A decision by the state government to postpone the local government elections for 12 months will provide stability in a time of crisis, according to the city's mayor.
The state's local government minister Shelley Hancock elected to postpone all local government elections for 12 months on March 25 due to the coronavirus pandemic after the passage of emergency laws through state parliament granted her the power to defer elections.
Mrs Hancock said the decision was a "regrettable" one but one necessary to ensure the safety of voters, candidates and NSW Electoral Commission staff.
"Local government elections are a vital part of the democratic process, ensuring local councils are accountable to their local communities," Mrs Hancock said.
"This decision provides certainty for local councils, communities and election candidates.
"The decision to postpone them has not been taken lightly."
The postponement means the Griffith City Council election, which was earmarked for September 12, has been pushed back a year.
As a result, all councillors will maintain their civic offices for another year before voters are due to go to the polls in September 2021.
As of March 18, only one community member not on council had registered with the NSW Electoral Commission to contest the September elections, with Ricky Chugha announcing his intention to run in January.
Griffith mayor John Dal Broi will also maintain the office of mayor for another year under the changes, as the council operates under a popularly-elected mayoral position.
Deputy mayor Doug Curran had announced plans to run for the top job earlier in the month.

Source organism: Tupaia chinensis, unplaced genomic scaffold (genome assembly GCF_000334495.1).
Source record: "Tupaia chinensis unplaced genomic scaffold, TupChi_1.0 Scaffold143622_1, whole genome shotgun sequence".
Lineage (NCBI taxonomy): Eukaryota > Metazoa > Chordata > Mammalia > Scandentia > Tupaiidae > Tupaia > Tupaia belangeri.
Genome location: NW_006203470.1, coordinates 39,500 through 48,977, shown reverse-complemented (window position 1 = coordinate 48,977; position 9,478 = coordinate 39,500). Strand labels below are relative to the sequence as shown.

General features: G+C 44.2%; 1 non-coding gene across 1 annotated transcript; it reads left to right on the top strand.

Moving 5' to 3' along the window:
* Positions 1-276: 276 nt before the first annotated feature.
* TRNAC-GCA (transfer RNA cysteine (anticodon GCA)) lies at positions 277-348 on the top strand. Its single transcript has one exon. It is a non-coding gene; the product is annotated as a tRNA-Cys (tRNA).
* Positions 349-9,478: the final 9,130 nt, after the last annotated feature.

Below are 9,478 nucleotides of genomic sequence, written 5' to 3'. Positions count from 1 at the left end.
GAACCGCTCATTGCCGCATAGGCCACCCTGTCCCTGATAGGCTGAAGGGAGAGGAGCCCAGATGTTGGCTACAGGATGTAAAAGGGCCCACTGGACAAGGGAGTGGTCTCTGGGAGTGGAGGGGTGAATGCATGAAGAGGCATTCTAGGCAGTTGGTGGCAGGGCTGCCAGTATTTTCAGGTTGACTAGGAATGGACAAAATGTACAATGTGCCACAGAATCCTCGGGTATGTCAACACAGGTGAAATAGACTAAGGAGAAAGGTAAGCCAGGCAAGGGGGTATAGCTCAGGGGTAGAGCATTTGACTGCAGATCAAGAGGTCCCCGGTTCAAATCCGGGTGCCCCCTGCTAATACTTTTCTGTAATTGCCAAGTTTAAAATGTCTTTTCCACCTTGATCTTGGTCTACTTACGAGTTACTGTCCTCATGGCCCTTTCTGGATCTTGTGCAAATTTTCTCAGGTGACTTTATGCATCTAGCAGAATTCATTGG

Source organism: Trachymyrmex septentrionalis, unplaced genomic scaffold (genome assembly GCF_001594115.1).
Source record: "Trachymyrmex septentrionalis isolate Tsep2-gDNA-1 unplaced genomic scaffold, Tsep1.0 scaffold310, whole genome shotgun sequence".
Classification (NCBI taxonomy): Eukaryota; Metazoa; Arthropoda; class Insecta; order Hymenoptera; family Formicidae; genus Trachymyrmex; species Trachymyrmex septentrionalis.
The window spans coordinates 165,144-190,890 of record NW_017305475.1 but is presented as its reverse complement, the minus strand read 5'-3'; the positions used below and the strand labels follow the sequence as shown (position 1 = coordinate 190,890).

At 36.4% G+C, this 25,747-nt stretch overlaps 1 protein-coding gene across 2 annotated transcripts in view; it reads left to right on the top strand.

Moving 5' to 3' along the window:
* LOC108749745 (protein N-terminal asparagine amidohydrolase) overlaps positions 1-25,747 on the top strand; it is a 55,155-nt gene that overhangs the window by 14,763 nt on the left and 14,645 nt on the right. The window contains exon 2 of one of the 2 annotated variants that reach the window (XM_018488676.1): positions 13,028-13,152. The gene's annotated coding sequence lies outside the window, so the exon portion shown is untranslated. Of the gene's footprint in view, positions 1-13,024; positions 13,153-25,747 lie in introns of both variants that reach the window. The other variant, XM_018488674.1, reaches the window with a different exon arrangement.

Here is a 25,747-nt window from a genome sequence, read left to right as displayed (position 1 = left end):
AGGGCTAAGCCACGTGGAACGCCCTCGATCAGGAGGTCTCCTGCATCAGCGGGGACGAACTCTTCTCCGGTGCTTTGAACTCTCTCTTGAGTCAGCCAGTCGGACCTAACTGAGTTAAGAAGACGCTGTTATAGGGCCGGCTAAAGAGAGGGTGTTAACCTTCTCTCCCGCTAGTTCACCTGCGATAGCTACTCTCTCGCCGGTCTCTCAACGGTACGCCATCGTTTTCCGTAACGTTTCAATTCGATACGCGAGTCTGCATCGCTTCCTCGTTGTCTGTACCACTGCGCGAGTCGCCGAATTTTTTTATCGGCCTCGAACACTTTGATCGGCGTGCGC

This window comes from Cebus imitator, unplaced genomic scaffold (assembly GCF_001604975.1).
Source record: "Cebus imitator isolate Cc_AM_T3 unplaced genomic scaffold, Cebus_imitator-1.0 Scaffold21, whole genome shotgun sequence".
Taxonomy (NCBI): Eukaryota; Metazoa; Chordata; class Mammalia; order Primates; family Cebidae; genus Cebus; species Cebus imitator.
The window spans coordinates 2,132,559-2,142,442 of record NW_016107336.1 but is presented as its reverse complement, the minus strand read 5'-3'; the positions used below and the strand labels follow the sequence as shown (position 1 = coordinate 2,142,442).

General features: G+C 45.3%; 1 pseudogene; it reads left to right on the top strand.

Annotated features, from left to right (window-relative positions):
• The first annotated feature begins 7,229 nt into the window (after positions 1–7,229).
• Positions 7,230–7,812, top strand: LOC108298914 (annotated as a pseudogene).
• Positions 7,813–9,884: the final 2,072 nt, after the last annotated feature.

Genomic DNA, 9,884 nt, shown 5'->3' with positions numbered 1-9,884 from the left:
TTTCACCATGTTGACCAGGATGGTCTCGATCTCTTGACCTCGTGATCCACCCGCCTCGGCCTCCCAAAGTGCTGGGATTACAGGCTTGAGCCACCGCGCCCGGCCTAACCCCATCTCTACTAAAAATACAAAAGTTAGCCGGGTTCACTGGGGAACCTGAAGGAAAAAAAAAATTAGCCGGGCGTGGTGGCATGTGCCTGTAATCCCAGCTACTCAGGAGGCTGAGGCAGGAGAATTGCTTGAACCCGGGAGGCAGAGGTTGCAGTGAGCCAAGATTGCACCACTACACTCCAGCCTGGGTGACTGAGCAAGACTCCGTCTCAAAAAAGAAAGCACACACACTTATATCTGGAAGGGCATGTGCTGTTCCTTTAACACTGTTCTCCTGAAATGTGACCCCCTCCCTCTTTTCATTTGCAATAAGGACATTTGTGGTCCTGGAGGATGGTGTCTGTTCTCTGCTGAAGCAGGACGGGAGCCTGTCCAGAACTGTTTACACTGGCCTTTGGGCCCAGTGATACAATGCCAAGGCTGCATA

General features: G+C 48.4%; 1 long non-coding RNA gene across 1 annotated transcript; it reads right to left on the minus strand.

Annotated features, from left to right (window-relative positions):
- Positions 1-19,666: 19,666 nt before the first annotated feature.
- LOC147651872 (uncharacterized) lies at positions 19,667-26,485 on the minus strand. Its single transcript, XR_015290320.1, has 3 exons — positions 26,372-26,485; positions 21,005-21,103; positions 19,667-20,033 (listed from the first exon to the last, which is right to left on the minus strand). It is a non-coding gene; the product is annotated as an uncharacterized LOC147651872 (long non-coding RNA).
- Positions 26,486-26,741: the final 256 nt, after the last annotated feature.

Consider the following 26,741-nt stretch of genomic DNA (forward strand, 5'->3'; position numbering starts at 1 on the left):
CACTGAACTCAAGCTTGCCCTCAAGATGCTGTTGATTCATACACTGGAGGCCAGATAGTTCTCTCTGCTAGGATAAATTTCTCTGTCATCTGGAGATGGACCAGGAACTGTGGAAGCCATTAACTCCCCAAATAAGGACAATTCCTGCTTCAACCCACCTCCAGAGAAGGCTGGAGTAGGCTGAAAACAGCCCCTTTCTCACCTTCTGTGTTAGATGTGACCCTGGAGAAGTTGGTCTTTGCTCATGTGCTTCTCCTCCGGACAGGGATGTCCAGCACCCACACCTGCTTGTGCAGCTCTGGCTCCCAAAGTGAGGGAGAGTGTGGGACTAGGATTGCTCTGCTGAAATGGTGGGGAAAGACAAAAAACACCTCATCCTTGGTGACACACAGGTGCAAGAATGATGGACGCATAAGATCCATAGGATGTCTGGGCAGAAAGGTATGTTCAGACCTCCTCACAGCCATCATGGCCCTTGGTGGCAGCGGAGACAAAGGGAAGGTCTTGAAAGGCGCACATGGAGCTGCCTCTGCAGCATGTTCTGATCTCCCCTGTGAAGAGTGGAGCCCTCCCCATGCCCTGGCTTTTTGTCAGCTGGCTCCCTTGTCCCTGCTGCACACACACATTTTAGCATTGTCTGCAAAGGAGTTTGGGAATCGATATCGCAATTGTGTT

Councillor Dal Broi said the postponement will provide much needed "continuity" to the decision-making process at a time of crisis.
"Councils will be placed in some financial stress," Cr Dal Broi said.
"Some councils may have to operate in an insolvent manner ... continuity is needed at those councils at the moment.
"All [Griffith] councillors are familiar with how council operates ... it comes back to continuity, they know all the issues and the ramifications."
Cr Dal Broi said the postponement of the election will also allow funds to be freed up and potentially allow for council to look at methods of dealing with the impact of coronavirus.
"Just running an election for us will cost $250,000," Cr Dal Broi said.
"We can really use some of that to support some of our own ratepayers ... we don't want to see anyone fall through the cracks."
The postponement will not change the date of the following election, with local government elections due to go ahead in September 2024.
Local Government NSW president Linda Scott welcomed the move to postpone elections and said the move will allow for stability in a time of crisis.
"Councils are the closest level of government to the community, and we are only too aware of the need to keep our communities safe and healthy," Councillor Scott said.
"Mayors and councillors are working hard to ensure good governance continues during the COVID-19 crisis and will continue to do so.
"When asked to serve for an additional year, I'm confident mayors and councillors will understand the need to provide stability and continuity of governance."
The postponement of elections will also have implications for council's activities under the current and next integrated planning and reporting cycle, with the state's Office of Local Government seeking to extend the current cycle for another 12 months, with a shorter three year cycle to follow afterwards.